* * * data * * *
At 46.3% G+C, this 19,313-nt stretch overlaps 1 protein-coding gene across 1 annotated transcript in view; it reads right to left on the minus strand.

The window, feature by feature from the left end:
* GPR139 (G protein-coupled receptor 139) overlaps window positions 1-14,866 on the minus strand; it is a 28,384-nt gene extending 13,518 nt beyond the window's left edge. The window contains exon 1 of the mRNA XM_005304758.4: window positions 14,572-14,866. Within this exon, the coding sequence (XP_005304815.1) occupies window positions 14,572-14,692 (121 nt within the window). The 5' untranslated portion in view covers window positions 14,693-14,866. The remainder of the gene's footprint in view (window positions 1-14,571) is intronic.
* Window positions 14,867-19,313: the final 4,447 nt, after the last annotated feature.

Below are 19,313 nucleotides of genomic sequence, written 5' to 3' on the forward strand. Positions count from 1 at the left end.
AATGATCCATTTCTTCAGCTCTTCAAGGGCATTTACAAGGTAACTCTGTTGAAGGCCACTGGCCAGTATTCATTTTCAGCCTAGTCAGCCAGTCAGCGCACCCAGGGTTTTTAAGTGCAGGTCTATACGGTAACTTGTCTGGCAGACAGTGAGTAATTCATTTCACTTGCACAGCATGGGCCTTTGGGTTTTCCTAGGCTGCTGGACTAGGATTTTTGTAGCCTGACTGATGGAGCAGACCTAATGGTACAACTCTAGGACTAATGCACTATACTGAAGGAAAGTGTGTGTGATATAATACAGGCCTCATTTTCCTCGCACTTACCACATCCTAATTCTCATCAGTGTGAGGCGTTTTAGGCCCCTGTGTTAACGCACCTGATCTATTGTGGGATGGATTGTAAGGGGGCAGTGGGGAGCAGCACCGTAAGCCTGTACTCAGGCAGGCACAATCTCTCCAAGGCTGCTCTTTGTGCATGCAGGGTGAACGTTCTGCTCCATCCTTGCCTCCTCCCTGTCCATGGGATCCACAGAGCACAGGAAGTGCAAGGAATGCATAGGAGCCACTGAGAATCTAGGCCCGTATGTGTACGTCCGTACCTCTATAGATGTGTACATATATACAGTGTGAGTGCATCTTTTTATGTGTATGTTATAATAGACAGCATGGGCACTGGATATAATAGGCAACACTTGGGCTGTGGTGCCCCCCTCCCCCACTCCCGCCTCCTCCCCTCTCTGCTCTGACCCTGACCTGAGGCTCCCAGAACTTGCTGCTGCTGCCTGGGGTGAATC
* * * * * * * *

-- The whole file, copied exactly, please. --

At 46.3% G+C, this 19,313-nt stretch overlaps 1 protein-coding gene across 1 annotated transcript in view; it reads right to left on the minus strand.

The window, feature by feature from the left end:
* GPR139 (G protein-coupled receptor 139) overlaps window positions 1-14,866 on the minus strand; it is a 28,384-nt gene extending 13,518 nt beyond the window's left edge. The window contains exon 1 of the mRNA XM_005304758.4: window positions 14,572-14,866. Within this exon, the coding sequence (XP_005304815.1) occupies window positions 14,572-14,692 (121 nt within the window). The 5' untranslated portion in view covers window positions 14,693-14,866. The remainder of the gene's footprint in view (window positions 1-14,571) is intronic.
* Window positions 14,867-19,313: the final 4,447 nt, after the last annotated feature.

Below are 19,313 nucleotides of genomic sequence, written 5' to 3' on the forward strand. Positions count from 1 at the left end.
AATGATCCATTTCTTCAGCTCTTCAAGGGCATTTACAAGGTAACTCTGTTGAAGGCCACTGGCCAGTATTCATTTTCAGCCTAGTCAGCCAGTCAGCGCACCCAGGGTTTTTAAGTGCAGGTCTATACGGTAACTTGTCTGGCAGACAGTGAGTAATTCATTTCACTTGCACAGCATGGGCCTTTGGGTTTTCCTAGGCTGCTGGACTAGGATTTTTGTAGCCTGACTGATGGAGCAGACCTAATGGTACAACTCTAGGACTAATGCACTATACTGAAGGAAAGTGTGTGTGATATAATACAGGCCTCATTTTCCTCGCACTTACCACATCCTAATTCTCATCAGTGTGAGGCGTTTTAGGCCCCTGTGTTAACGCACCTGATCTATTGTGGGATGGATTGTAAGGGGGCAGTGGGGAGCAGCACCGTAAGCCTGTACTCAGGCAGGCACAATCTCTCCAAGGCTGCTCTTTGTGCATGCAGGGTGAACGTTCTGCTCCATCCTTGCCTCCTCCCTGTCCATGGGATCCACAGAGCACAGGAAGTGCAAGGAATGCATAGGAGCCACTGAGAATCTAGGCCCGTATGTGTACGTCCGTACCTCTATAGATGTGTACATATATACAGTGTGAGTGCATCTTTTTATGTGTATGTTATAATAGACAGCATGGGCACTGGATATAATAGGCAACACTTGGGCTGTGGTGCCCCCCTCCCCCACTCCCGCCTCCTCCCCTCTCTGCTCTGACCCTGACCTGAGGCTCCCAGAACTTGCTGCTGCTGCCTGGGGTGAATC